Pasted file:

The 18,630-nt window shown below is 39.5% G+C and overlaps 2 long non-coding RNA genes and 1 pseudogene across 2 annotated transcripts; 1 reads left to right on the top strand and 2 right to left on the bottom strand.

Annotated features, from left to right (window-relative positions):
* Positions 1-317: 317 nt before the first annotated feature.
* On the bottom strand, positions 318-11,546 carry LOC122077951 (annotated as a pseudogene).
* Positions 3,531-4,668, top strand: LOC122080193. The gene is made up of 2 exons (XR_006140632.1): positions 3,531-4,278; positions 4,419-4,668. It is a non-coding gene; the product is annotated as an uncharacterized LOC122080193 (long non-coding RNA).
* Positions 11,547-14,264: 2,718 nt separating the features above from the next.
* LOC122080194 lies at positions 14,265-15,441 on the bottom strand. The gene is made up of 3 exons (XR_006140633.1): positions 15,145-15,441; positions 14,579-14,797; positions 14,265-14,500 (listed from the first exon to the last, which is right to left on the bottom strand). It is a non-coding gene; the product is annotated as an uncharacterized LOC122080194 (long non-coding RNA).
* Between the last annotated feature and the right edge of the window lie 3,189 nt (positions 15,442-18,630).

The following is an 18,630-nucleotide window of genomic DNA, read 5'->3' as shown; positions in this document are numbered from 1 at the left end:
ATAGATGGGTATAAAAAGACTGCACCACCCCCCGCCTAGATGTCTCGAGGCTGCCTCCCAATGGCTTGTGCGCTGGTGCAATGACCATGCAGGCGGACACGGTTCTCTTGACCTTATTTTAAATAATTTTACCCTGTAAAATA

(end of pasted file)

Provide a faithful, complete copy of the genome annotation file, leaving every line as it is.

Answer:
The 18,630-nt window shown below is 39.5% G+C and overlaps 2 long non-coding RNA genes and 1 pseudogene across 2 annotated transcripts; 1 reads left to right on the top strand and 2 right to left on the bottom strand.

Annotated features, from left to right (window-relative positions):
* Positions 1-317: 317 nt before the first annotated feature.
* On the bottom strand, positions 318-11,546 carry LOC122077951 (annotated as a pseudogene).
* Positions 3,531-4,668, top strand: LOC122080193. The gene is made up of 2 exons (XR_006140632.1): positions 3,531-4,278; positions 4,419-4,668. It is a non-coding gene; the product is annotated as an uncharacterized LOC122080193 (long non-coding RNA).
* Positions 11,547-14,264: 2,718 nt separating the features above from the next.
* LOC122080194 lies at positions 14,265-15,441 on the bottom strand. The gene is made up of 3 exons (XR_006140633.1): positions 15,145-15,441; positions 14,579-14,797; positions 14,265-14,500 (listed from the first exon to the last, which is right to left on the bottom strand). It is a non-coding gene; the product is annotated as an uncharacterized LOC122080194 (long non-coding RNA).
* Between the last annotated feature and the right edge of the window lie 3,189 nt (positions 15,442-18,630).

The following is an 18,630-nucleotide window of genomic DNA, read 5'->3' as shown; positions in this document are numbered from 1 at the left end:
ATAGATGGGTATAAAAAGACTGCACCACCCCCCGCCTAGATGTCTCGAGGCTGCCTCCCAATGGCTTGTGCGCTGGTGCAATGACCATGCAGGCGGACACGGTTCTCTTGACCTTATTTTAAATAATTTTACCCTGTAAAATA